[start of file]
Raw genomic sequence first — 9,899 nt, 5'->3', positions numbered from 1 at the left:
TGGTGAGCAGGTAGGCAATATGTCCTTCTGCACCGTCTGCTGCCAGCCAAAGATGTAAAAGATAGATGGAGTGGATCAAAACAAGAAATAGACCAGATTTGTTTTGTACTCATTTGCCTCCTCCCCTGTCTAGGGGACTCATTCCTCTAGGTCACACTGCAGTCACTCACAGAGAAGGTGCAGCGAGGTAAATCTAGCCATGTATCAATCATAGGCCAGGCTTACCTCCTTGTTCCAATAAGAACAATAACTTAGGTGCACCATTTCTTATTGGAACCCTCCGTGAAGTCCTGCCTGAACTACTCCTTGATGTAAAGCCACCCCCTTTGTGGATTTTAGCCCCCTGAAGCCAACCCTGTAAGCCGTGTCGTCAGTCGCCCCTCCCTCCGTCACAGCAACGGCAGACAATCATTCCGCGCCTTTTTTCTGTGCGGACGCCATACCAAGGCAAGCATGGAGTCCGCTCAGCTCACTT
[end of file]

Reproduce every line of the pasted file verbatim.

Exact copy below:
Raw genomic sequence first — 9,899 nt, 5'->3', positions numbered from 1 at the left:
TGGTGAGCAGGTAGGCAATATGTCCTTCTGCACCGTCTGCTGCCAGCCAAAGATGTAAAAGATAGATGGAGTGGATCAAAACAAGAAATAGACCAGATTTGTTTTGTACTCATTTGCCTCCTCCCCTGTCTAGGGGACTCATTCCTCTAGGTCACACTGCAGTCACTCACAGAGAAGGTGCAGCGAGGTAAATCTAGCCATGTATCAATCATAGGCCAGGCTTACCTCCTTGTTCCAATAAGAACAATAACTTAGGTGCACCATTTCTTATTGGAACCCTCCGTGAAGTCCTGCCTGAACTACTCCTTGATGTAAAGCCACCCCCTTTGTGGATTTTAGCCCCCTGAAGCCAACCCTGTAAGCCGTGTCGTCAGTCGCCCCTCCCTCCGTCACAGCAACGGCAGACAATCATTCCGCGCCTTTTTTCTGTGCGGACGCCATACCAAGGCAAGCATGGAGTCCGCTCAGCTCACTT